SailNet Community banner
1 - 1 of 1 Posts

· Registered
Joined
·
337 Posts
Reaction score
116
Hi Jörg,

As Capta pointed out, most diesel engines last longer than their owners patience. You will learn more as you go.
Dielse engines on sail boats are seldom worn out due to excessive use, rather the other way around - too little use is dangerous. Rust is another threat.

A leaking plug is not good, as it leads to oil in the boat which smells bad - I have never liked that smell. This is the worst of that part; as Capta said, just fill up more oil when needed.
But I think you should fix this, as it is not difficult. If the threads fit as they should, then it is just a matter of getting something to stop the oil sipping out. There are different posssibilities, either something solid or some liquid which hardens. Guess the temp in this area never exceeds 100 centigrade. (It is unusual that threading only is leakproof. The threads are used to get a mechanical hold, to get it leakproof something else has to be used. One example: To make the diesel fuel pipes connection to the cylinders tight often Cu metal rings are used, as Cu is rather soft. ).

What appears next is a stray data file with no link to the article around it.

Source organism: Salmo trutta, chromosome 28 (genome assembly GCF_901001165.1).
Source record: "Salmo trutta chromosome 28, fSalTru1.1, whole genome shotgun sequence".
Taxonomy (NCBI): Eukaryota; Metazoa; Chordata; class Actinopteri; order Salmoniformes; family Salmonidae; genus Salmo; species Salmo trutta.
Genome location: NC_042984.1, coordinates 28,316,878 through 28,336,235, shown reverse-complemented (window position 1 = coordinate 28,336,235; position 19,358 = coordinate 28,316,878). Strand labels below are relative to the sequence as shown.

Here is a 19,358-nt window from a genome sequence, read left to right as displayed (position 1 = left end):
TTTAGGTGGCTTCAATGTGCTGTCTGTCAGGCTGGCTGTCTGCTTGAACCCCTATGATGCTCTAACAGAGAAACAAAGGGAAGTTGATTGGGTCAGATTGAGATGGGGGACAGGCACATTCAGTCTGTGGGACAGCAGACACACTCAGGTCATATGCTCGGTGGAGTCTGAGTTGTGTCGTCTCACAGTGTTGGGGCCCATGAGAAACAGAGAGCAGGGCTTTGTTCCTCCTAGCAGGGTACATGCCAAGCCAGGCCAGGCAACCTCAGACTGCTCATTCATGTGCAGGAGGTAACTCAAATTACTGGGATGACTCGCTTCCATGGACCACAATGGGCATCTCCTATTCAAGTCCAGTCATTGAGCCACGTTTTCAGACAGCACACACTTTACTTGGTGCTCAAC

In worst case, ask a [professionsal] mechanic.

From the information given so far it is not possible to say if the engine will last or not. Age? Condition? Use? Even with that info, it's difficult, inspection is necessary.
The other way to look on this is statistical. How many engines of this size and age are still used in sail boats? That would give a some kind of probability for your engine.

/J
 
1 - 1 of 1 Posts
This is an older thread, you may not receive a response, and could be reviving an old thread. Please consider creating a new thread.
Top